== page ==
By Isabel Pasternack. With about 30% of global drinking water resources found in Latin America and the Caribbean (LAC), the region is rich in natural resources, especially in water. However, highly heterogeneous distribution leads to water scarcity amidst the abundance. LAC is home to approximately 600 million people that are amongst the most affected by the impacts of global climate change. This global pressure, together with population growth and urbanisation, reveals several challenges for sustainable development. More efficient resource use is key and needs to be underpinned by coherent policies. On 16 and 17 May 2018, a training workshop on “The Water-Energy-Food Security (WEF) Nexus in Planning Processes” took place in Santiago, Chile, at the dependencies of the United Nations Economic Commission for Latin America and the Caribbean (ECLAC). The objective of the two-day workshop was to introduce the WEF Nexus concept as an integrated solution for the management of natural resources. Moreover, workshop participants presented and applied several tools for integrated planning between sectors, vertical integration between the different governmental levels involved and considering the intertemporal scale of planning.
Following the Regional Political-Technical Nexus Dialogue, the training workshop was held within the framework of the Nexus Regional Dialogues Programme (NRD), implemented by the Gesellschaft für Internationale Zusamenarbeit (GIZ) and funded by the European Union and the German Federal Ministry for Economic Cooperation and Development. Claudio Bacigalupi of the European Commission (DG DEVCO), Manfred Haebig of GIZ Chile and Cielo Morales of ECLAC-ILPES welcomed the 42 participants from 12 LAC countries. The participants, all from the public sector, represented the different Nexus sectors, namely water, energy, agriculture, environment and planning. Each of the countries and representatives face different Nexus-related challenges and sought improved and integrated solutions. The overall objective of the training was thus to support the integration of a Nexus perspective into their daily activities in governmental institutions, which also included raising awareness of the challenges faced by individual sectors and the complexity arising from their interconnections. The training was supported by the Institute for Technology and Resources Management in the Tropics and Subtropics (ITT Köln), Germany.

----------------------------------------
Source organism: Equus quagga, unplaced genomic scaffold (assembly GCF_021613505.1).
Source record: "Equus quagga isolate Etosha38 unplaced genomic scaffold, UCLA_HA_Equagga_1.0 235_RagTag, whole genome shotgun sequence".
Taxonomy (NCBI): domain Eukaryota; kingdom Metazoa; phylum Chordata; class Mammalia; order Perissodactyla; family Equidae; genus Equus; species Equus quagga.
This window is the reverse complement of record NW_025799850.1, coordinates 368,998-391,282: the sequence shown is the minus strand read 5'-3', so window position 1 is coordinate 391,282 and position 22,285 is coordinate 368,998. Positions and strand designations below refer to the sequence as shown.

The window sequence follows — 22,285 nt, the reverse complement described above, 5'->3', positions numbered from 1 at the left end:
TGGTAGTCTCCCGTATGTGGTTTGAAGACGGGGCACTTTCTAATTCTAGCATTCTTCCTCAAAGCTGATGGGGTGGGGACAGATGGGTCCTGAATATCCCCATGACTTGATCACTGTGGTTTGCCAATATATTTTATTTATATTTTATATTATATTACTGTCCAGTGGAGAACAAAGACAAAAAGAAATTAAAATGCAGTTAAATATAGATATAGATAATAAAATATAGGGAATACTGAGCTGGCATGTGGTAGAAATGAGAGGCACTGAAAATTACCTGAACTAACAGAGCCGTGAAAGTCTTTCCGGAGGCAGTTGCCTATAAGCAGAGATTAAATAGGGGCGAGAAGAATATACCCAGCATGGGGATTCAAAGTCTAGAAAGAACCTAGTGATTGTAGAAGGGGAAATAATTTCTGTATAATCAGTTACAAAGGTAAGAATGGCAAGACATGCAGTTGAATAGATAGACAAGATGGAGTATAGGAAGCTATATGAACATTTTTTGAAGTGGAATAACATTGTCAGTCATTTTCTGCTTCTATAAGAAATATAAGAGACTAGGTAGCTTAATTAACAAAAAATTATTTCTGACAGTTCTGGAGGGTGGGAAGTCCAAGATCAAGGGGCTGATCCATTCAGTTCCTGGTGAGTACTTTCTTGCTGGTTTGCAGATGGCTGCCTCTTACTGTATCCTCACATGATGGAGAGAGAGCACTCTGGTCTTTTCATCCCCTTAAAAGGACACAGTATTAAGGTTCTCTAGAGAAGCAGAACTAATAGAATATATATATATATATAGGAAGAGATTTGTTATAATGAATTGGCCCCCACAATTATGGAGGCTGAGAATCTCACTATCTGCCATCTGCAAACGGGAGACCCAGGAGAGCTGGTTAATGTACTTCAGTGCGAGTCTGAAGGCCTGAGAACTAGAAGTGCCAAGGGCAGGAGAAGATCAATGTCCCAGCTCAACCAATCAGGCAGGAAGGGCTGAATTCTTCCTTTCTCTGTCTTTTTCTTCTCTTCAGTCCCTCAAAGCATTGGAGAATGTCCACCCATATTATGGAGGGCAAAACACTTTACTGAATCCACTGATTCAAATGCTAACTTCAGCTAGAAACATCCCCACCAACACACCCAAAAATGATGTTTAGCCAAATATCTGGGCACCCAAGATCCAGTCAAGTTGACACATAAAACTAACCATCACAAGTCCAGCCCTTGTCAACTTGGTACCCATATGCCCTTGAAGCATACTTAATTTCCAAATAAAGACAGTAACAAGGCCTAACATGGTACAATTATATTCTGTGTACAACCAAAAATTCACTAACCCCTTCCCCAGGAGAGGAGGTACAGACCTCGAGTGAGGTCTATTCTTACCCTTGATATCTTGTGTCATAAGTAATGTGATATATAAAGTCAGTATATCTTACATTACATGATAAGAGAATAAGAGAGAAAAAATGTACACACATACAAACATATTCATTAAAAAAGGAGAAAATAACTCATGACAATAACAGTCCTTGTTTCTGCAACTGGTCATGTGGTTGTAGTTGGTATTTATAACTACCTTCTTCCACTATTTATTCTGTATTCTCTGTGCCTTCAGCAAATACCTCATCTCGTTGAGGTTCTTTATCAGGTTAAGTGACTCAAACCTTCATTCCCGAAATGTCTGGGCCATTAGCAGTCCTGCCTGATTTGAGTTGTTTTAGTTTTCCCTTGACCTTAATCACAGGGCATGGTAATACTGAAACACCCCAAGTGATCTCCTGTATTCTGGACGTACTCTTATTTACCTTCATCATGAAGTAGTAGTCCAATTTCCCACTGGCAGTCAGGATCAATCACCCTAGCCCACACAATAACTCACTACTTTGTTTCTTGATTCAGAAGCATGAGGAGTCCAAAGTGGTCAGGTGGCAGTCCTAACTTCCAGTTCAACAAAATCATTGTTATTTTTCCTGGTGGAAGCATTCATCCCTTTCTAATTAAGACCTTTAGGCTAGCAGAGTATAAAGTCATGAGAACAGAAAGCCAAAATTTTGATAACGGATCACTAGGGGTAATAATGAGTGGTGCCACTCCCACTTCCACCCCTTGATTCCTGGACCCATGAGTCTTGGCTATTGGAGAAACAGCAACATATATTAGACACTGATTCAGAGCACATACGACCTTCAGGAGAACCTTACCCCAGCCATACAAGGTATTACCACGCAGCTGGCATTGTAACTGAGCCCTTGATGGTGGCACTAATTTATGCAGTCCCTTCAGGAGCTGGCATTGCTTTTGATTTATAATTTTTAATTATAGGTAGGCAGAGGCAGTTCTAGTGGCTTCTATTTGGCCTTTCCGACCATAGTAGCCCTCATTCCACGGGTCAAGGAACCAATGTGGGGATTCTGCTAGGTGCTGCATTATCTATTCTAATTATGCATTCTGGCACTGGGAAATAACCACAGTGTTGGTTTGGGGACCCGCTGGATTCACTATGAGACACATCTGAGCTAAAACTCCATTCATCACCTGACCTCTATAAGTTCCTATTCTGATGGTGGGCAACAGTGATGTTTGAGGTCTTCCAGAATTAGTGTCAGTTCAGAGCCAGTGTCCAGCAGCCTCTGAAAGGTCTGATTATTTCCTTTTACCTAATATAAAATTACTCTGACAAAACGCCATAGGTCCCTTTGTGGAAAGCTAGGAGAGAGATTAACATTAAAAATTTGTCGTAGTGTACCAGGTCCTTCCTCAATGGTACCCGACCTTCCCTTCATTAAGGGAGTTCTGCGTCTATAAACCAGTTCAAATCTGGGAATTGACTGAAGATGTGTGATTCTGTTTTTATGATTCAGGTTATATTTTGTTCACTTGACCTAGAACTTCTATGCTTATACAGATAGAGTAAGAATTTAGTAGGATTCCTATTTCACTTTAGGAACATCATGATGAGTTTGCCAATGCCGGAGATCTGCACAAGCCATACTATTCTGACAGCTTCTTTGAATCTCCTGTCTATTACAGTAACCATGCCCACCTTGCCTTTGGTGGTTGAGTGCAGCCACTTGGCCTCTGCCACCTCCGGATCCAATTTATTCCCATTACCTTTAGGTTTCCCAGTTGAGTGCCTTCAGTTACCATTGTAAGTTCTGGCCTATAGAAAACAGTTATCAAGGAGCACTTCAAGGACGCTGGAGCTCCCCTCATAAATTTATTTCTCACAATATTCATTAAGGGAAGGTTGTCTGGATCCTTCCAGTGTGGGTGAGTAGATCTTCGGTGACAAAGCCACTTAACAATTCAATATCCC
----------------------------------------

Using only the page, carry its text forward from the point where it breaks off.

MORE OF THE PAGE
During the first session, trainers introduced the WEF Nexus security concept, emphasising its increasing relevance for incorporating Nexus thinking into regional planning and resources management. The interactive session revealed the different challenges and obstacles faced by countries in the region. The security concepts for each sector further highlighted their close relationships to the Sustainable Development Goals (SDGs) of food security (2), water security (6) and energy security (7), among others related to environment and sustainable production and consumption patterns. The session’s outcomes highlighted the outstanding character of the water sector, serving as input for both energy and food production.